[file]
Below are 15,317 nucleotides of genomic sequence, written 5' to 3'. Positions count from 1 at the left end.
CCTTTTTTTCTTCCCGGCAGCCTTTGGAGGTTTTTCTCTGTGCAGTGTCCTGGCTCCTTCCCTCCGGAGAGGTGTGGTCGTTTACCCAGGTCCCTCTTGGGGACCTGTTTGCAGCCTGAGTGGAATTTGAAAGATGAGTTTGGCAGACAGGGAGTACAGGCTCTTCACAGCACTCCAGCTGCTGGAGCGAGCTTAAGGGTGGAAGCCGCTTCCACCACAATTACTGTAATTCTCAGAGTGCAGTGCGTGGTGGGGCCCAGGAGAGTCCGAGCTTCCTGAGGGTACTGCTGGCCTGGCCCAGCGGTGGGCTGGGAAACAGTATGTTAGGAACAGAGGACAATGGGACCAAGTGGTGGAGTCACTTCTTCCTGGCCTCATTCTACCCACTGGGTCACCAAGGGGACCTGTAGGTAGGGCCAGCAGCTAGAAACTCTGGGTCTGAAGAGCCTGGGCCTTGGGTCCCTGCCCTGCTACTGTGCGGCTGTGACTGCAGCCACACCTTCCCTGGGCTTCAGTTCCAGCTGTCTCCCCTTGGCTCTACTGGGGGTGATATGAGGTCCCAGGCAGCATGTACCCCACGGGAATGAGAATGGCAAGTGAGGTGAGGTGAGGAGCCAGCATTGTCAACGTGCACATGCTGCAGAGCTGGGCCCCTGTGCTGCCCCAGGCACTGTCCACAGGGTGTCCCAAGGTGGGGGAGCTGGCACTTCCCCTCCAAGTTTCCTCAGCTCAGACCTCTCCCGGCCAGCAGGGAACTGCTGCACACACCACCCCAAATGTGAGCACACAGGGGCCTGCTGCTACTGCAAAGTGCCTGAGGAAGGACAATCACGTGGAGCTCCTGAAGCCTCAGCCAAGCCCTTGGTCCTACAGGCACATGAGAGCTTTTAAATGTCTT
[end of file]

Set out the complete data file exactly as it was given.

Below are 15,317 nucleotides of genomic sequence, written 5' to 3'. Positions count from 1 at the left end.
CCTTTTTTTCTTCCCGGCAGCCTTTGGAGGTTTTTCTCTGTGCAGTGTCCTGGCTCCTTCCCTCCGGAGAGGTGTGGTCGTTTACCCAGGTCCCTCTTGGGGACCTGTTTGCAGCCTGAGTGGAATTTGAAAGATGAGTTTGGCAGACAGGGAGTACAGGCTCTTCACAGCACTCCAGCTGCTGGAGCGAGCTTAAGGGTGGAAGCCGCTTCCACCACAATTACTGTAATTCTCAGAGTGCAGTGCGTGGTGGGGCCCAGGAGAGTCCGAGCTTCCTGAGGGTACTGCTGGCCTGGCCCAGCGGTGGGCTGGGAAACAGTATGTTAGGAACAGAGGACAATGGGACCAAGTGGTGGAGTCACTTCTTCCTGGCCTCATTCTACCCACTGGGTCACCAAGGGGACCTGTAGGTAGGGCCAGCAGCTAGAAACTCTGGGTCTGAAGAGCCTGGGCCTTGGGTCCCTGCCCTGCTACTGTGCGGCTGTGACTGCAGCCACACCTTCCCTGGGCTTCAGTTCCAGCTGTCTCCCCTTGGCTCTACTGGGGGTGATATGAGGTCCCAGGCAGCATGTACCCCACGGGAATGAGAATGGCAAGTGAGGTGAGGTGAGGAGCCAGCATTGTCAACGTGCACATGCTGCAGAGCTGGGCCCCTGTGCTGCCCCAGGCACTGTCCACAGGGTGTCCCAAGGTGGGGGAGCTGGCACTTCCCCTCCAAGTTTCCTCAGCTCAGACCTCTCCCGGCCAGCAGGGAACTGCTGCACACACCACCCCAAATGTGAGCACACAGGGGCCTGCTGCTACTGCAAAGTGCCTGAGGAAGGACAATCACGTGGAGCTCCTGAAGCCTCAGCCAAGCCCTTGGTCCTACAGGCACATGAGAGCTTTTAAATGTCTT